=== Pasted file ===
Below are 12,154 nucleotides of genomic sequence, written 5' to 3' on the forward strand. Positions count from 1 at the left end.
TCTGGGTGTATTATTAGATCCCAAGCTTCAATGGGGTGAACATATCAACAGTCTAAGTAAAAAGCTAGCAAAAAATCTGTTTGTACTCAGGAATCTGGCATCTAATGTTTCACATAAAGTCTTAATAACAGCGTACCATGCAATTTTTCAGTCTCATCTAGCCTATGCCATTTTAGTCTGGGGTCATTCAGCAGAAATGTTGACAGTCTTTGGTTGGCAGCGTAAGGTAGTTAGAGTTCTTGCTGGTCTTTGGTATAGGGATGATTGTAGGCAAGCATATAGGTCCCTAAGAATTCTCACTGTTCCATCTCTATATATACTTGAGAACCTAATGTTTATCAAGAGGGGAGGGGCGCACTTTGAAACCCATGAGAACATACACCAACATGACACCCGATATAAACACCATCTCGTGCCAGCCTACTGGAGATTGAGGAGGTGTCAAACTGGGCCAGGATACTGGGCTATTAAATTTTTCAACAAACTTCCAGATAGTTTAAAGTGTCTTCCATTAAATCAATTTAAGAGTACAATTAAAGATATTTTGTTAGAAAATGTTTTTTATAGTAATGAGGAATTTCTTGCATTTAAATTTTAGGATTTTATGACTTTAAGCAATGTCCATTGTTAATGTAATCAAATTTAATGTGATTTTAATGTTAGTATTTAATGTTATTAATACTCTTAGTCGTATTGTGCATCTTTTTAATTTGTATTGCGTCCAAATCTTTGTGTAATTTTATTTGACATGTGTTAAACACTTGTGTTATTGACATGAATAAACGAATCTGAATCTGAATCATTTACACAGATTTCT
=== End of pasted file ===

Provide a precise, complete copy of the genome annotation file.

Below are 12,154 nucleotides of genomic sequence, written 5' to 3' on the forward strand. Positions count from 1 at the left end.
TCTGGGTGTATTATTAGATCCCAAGCTTCAATGGGGTGAACATATCAACAGTCTAAGTAAAAAGCTAGCAAAAAATCTGTTTGTACTCAGGAATCTGGCATCTAATGTTTCACATAAAGTCTTAATAACAGCGTACCATGCAATTTTTCAGTCTCATCTAGCCTATGCCATTTTAGTCTGGGGTCATTCAGCAGAAATGTTGACAGTCTTTGGTTGGCAGCGTAAGGTAGTTAGAGTTCTTGCTGGTCTTTGGTATAGGGATGATTGTAGGCAAGCATATAGGTCCCTAAGAATTCTCACTGTTCCATCTCTATATATACTTGAGAACCTAATGTTTATCAAGAGGGGAGGGGCGCACTTTGAAACCCATGAGAACATACACCAACATGACACCCGATATAAACACCATCTCGTGCCAGCCTACTGGAGATTGAGGAGGTGTCAAACTGGGCCAGGATACTGGGCTATTAAATTTTTCAACAAACTTCCAGATAGTTTAAAGTGTCTTCCATTAAATCAATTTAAGAGTACAATTAAAGATATTTTGTTAGAAAATGTTTTTTATAGTAATGAGGAATTTCTTGCATTTAAATTTTAGGATTTTATGACTTTAAGCAATGTCCATTGTTAATGTAATCAAATTTAATGTGATTTTAATGTTAGTATTTAATGTTATTAATACTCTTAGTCGTATTGTGCATCTTTTTAATTTGTATTGCGTCCAAATCTTTGTGTAATTTTATTTGACATGTGTTAAACACTTGTGTTATTGACATGAATAAACGAATCTGAATCTGAATCATTTACACAGATTTCT